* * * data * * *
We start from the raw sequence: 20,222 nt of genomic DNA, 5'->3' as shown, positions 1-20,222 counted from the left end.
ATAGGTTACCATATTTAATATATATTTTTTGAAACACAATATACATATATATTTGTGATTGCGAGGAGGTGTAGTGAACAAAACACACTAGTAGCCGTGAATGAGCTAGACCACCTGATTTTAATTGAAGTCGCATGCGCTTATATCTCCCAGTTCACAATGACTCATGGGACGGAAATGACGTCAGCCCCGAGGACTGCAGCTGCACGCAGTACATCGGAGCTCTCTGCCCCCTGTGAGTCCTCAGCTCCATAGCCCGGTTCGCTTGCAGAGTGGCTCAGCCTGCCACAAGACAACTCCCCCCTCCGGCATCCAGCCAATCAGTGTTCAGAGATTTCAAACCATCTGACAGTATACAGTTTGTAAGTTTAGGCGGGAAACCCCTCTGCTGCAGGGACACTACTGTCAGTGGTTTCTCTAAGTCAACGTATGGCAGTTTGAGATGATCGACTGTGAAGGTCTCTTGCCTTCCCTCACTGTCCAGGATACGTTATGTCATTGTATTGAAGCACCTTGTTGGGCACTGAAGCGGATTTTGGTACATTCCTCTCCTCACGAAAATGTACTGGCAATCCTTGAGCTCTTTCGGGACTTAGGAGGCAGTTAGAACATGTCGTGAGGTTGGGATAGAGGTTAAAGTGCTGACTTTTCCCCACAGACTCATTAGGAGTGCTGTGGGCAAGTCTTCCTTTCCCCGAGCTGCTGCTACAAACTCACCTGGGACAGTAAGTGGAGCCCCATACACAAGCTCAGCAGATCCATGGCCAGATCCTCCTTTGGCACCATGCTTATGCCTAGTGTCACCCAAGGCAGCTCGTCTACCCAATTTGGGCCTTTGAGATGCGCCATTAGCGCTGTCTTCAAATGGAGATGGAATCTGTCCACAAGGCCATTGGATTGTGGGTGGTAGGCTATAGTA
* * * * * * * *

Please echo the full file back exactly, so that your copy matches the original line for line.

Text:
We start from the raw sequence: 20,222 nt of genomic DNA, 5'->3' as shown, positions 1-20,222 counted from the left end.
ATAGGTTACCATATTTAATATATATTTTTTGAAACACAATATACATATATATTTGTGATTGCGAGGAGGTGTAGTGAACAAAACACACTAGTAGCCGTGAATGAGCTAGACCACCTGATTTTAATTGAAGTCGCATGCGCTTATATCTCCCAGTTCACAATGACTCATGGGACGGAAATGACGTCAGCCCCGAGGACTGCAGCTGCACGCAGTACATCGGAGCTCTCTGCCCCCTGTGAGTCCTCAGCTCCATAGCCCGGTTCGCTTGCAGAGTGGCTCAGCCTGCCACAAGACAACTCCCCCCTCCGGCATCCAGCCAATCAGTGTTCAGAGATTTCAAACCATCTGACAGTATACAGTTTGTAAGTTTAGGCGGGAAACCCCTCTGCTGCAGGGACACTACTGTCAGTGGTTTCTCTAAGTCAACGTATGGCAGTTTGAGATGATCGACTGTGAAGGTCTCTTGCCTTCCCTCACTGTCCAGGATACGTTATGTCATTGTATTGAAGCACCTTGTTGGGCACTGAAGCGGATTTTGGTACATTCCTCTCCTCACGAAAATGTACTGGCAATCCTTGAGCTCTTTCGGGACTTAGGAGGCAGTTAGAACATGTCGTGAGGTTGGGATAGAGGTTAAAGTGCTGACTTTTCCCCACAGACTCATTAGGAGTGCTGTGGGCAAGTCTTCCTTTCCCCGAGCTGCTGCTACAAACTCACCTGGGACAGTAAGTGGAGCCCCATACACAAGCTCAGCAGATCCATGGCCAGATCCTCCTTTGGCACCATGCTTATGCCTAGTGTCACCCAAGGCAGCTCGTCTACCCAATTTGGGCCTTTGAGATGCGCCATTAGCGCTGTCTTCAAATGGAGATGGAATCTGTCCACAAGGCCATTGGATTGTGGGTGGTAGGCTATAGTA